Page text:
Finally, the use of information technology is a pivotal capability, but also an enabler of all the other previously mentioned capabilities. Information technology can indeed enable visibility, collaboration, and the implementation of any desired change in the direction of higher levels of resilience.

Financial vulnerability

Financial vulnerability

Supply chains in the F&B industry face a unique set of challenges related to the management of cash flows. These challenges are a direct consequence of two factors: the imbalance of power between larger and smaller firms, and the seasonality that characterises harvesting.

The imbalance of power between larger and smaller firms is particularly significant in food and beverage industry compared to other industries, since several F&B suppliers are small farmers who supply their products to larger distributors and retailers. Farmers must also manage long production times, with seasonal harvesting and working capital cycles driven by biological processes, while the demand for finished goods is relatively inelastic and flat.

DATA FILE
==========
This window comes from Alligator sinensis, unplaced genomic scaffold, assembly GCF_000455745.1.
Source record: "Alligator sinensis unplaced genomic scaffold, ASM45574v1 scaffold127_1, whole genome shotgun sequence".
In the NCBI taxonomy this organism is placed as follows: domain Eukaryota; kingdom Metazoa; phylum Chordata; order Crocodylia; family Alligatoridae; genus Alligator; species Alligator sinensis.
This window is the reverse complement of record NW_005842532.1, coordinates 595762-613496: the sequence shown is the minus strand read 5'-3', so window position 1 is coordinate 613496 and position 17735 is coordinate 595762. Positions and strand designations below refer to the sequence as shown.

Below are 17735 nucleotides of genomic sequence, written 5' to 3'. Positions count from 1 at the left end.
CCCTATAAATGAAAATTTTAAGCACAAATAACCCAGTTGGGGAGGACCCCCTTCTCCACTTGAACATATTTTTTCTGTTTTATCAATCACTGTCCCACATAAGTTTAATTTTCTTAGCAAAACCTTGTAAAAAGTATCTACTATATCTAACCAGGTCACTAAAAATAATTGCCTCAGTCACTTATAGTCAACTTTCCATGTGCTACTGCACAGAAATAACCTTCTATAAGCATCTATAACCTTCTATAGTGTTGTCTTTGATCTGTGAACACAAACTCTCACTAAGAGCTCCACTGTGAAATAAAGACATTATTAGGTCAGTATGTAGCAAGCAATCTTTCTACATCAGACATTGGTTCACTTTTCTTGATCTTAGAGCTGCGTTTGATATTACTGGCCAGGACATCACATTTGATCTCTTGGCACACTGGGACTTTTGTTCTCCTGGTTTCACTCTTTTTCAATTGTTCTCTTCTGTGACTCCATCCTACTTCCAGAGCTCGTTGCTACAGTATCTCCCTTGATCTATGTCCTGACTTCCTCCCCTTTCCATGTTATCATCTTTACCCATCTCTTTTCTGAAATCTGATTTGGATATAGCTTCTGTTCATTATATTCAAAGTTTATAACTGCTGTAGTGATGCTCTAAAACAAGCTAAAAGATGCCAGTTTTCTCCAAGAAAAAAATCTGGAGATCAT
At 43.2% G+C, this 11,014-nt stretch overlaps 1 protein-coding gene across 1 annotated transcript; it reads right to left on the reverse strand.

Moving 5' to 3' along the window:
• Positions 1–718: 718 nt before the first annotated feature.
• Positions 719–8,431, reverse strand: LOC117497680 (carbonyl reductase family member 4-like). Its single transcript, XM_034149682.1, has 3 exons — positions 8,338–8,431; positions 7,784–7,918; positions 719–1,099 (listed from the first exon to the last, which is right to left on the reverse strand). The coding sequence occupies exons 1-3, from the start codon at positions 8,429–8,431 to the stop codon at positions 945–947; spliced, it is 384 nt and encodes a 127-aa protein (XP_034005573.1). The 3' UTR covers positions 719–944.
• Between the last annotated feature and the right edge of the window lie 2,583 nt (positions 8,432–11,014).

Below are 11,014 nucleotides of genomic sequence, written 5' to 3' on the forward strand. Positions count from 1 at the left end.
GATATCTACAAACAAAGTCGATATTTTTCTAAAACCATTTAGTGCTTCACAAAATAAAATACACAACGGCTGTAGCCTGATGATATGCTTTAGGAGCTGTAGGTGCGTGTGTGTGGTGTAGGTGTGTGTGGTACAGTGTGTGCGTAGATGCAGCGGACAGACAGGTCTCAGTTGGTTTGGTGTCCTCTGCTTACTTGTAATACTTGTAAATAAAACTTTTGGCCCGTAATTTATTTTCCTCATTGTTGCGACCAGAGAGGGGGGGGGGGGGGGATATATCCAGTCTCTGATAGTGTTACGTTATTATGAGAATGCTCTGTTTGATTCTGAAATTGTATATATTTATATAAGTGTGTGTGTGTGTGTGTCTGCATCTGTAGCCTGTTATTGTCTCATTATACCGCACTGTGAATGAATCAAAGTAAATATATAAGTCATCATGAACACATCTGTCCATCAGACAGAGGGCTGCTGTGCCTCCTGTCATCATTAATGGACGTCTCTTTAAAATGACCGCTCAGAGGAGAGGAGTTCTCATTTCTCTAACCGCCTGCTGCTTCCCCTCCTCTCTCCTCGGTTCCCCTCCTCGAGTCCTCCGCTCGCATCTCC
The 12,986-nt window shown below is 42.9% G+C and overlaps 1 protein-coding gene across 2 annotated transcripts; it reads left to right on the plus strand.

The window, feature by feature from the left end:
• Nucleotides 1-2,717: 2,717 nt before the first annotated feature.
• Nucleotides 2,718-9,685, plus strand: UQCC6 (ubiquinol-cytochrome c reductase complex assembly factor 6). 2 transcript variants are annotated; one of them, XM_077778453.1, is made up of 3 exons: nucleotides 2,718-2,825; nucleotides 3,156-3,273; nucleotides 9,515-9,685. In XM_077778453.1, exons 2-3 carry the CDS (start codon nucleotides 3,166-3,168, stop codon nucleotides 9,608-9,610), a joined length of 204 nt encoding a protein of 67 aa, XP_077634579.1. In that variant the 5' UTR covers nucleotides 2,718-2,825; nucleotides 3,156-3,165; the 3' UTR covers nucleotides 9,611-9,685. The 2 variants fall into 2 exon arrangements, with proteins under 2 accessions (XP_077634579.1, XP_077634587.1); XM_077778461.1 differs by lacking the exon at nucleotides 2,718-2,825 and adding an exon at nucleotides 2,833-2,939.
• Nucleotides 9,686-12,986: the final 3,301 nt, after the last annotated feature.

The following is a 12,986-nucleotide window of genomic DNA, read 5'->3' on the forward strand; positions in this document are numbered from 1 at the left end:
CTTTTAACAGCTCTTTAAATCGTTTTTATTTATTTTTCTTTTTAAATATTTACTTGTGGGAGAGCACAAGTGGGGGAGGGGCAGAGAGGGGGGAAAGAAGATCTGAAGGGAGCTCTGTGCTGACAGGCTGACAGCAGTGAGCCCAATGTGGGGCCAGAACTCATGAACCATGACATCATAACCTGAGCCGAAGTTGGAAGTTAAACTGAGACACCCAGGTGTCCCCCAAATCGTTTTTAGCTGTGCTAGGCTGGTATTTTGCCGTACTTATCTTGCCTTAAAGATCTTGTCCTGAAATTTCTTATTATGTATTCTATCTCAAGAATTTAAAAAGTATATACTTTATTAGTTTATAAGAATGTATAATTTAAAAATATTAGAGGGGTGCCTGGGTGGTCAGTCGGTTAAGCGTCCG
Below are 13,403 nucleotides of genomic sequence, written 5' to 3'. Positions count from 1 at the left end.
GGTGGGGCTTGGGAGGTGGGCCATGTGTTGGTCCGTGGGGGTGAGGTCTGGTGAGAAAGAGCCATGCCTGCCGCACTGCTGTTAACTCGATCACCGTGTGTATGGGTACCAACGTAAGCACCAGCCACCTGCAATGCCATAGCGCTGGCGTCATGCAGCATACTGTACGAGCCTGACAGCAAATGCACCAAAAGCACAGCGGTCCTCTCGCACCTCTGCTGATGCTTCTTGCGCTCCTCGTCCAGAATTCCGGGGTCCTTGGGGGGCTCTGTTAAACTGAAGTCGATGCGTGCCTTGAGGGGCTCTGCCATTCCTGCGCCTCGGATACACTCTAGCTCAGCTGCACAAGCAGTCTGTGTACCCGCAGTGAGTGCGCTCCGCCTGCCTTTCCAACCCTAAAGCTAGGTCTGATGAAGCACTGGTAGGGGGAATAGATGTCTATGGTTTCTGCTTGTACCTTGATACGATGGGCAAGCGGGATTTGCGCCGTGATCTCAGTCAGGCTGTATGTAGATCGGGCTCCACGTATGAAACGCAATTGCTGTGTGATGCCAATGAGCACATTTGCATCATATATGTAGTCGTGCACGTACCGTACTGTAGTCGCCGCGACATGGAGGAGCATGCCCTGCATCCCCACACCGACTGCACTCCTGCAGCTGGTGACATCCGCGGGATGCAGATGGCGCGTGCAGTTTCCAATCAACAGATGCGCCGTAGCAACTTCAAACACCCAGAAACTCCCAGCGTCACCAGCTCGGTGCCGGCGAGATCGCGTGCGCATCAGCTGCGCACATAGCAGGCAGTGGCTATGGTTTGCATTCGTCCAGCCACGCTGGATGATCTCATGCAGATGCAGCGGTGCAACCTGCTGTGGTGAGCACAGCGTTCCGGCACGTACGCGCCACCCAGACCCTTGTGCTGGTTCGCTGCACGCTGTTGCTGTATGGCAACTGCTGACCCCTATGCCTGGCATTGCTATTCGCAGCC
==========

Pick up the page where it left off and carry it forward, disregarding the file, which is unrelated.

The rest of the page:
The combination of these two factors creates large inventory build-ups for farmers and processing plants, bringing significant inventory holding costs. This situation can be exacerbated by high interest rates, a situation that many farmers are currently facing. In the UK, for instance, the annual rate of inflation reached 9.9% in August 2022, close to a 30 year high (Rising cost of living in the UK, House of Commons Library).

Interest for farm loans depends on factors that are beyond the control of the F&B industry. However, the financial conditions of the borrower as well as borrower and lender maturity can heavily affect lending rates.

Financial conditions often present a barrier to credit access for many farmers, considering the high levels of debt. In the UK, for instance, the average level of debt of farms in 2020/21 was around £246,100 (, while in the EU it was around €61 000 in 2018 (European Commission, Agriculture and rural development).